Stories vary. Some say it was when George Washington relinquished control of the Continental Army at the end of the Revolutionary War. Others say it was about 15 years later when he decided not to run for a third term as president. Either way, the man was voluntarily giving up power at a time when such a thing, however laudable, was thought to go against human nature. When word of Washington's decision got back to George III, the British monarch is said to have remarked, "If he does that, he will be the greatest man alive."
As the events on 1/06/2021 have demonstrated, this is NOT the greatest man alive.
Contrary to popular belief, an impeachment in and of itself doesn't remove a president from office. If that were the case, Mike Pence would have been president for the past year, as Trump was first impeached at the end of 2019. Also, the previous century would have ended with a President Gore in the Oval Office. No, according to the Constitution, an impeachment is simply the House of Representatives charging a sitting president of high crimes and misdemeanors, followed by a trial in the Senate. Sure, it seems unlikely that any such trial would conclude before January 20, when Joe Biden is suppose to assume the duties of president, but remember, removal from office is hardly the only punishment for sedition. What about this 25th Amendment they keep talking about? That calls for the removal of a president, temporarily or otherwise, if the vice-president and the majority of the cabinet deems that person unfit to serve for some reason. So far, Mike Pence has signaled that that's not going to happen, but who knows, he could change his mind if Trump, says, orders an air strike on the Palm Beach headquarters of the PGA. Finally, a president can just decide to take an early leave from office, as happened some 45 years ago:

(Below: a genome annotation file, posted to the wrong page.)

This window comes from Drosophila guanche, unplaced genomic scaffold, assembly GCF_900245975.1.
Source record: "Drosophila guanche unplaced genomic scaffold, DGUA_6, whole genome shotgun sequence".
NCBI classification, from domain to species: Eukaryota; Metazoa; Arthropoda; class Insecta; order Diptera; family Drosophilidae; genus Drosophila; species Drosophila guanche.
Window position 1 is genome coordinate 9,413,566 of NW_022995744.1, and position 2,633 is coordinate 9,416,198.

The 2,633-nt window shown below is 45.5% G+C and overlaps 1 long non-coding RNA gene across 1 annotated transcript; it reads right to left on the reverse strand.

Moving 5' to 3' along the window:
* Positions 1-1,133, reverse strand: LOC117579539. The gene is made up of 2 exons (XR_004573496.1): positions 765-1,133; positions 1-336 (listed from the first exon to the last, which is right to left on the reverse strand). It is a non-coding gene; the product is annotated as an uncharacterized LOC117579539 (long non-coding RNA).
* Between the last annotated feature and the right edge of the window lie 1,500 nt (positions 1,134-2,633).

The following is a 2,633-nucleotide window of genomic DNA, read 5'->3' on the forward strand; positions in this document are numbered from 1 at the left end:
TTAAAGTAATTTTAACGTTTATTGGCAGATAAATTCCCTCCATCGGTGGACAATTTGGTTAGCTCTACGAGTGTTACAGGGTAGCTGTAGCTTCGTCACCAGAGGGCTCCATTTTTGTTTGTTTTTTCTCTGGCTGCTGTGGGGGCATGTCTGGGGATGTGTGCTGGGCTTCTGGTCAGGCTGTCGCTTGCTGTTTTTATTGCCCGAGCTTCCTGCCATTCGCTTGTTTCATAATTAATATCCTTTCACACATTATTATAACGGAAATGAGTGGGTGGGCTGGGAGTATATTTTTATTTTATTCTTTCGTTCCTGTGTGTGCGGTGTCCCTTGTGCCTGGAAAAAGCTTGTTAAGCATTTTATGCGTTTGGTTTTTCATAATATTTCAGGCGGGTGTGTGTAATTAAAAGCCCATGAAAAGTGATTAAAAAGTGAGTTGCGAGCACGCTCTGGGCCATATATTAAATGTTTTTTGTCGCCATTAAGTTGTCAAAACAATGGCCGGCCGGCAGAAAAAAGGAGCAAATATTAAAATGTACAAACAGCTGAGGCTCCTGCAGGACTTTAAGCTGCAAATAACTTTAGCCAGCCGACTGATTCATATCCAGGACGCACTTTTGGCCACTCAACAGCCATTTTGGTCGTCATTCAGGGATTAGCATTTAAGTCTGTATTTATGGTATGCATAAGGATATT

How dignified he looks. Such poise. Such grace under--WAIT A SECOND! What am I saying? This is Tricky Dick we're talking about!
Compared to last Wednesday's criminality, the Watergate break-in might as well have been a parking violation. And remember, it happened after-hours, when everyone had gone home for the night. So it was much less lethal.
Let me get back to George Washington. On a visit to Mount Vernon with France's President Macron, Trump is said to have wondered aloud why Washington didn't name his home after himself. Trump, after all, was always naming things after himself. Towers, hotels, casinos, golf courses, even at one time a brand of vodka. And while he denied asking that his face be added to Mount Rushmore, he nevertheless tweeted that he thought it would be a good idea. George Washington, on the other hand, never asked that a city on the Potomac or a state sandwiched between Oregon and British Columbia be named after him. Nor did he ask that his face be put on Mount Rushmore, or the dollar bill, quarter, or on a postage stamp. With the exception of the city on the Potomac (he chose the location), all those things had been named and images of him placed after he died. Washington was content to let his achievements speak for themselves. Trump was incapable of such contentment, and had no such accomplishments. In the final analysis, Trump is neither a conservative or a liberal, a right-winger or a left-winger, a Republican or a Democrat. His only ideology is--well, I'll let Irene tell you:
OK, that's a bit unfair to Ms. Cara.
As for Donald Trump, instead of fame, I suspect from here on in, he will have to settle for infamy. Baby, remember his name.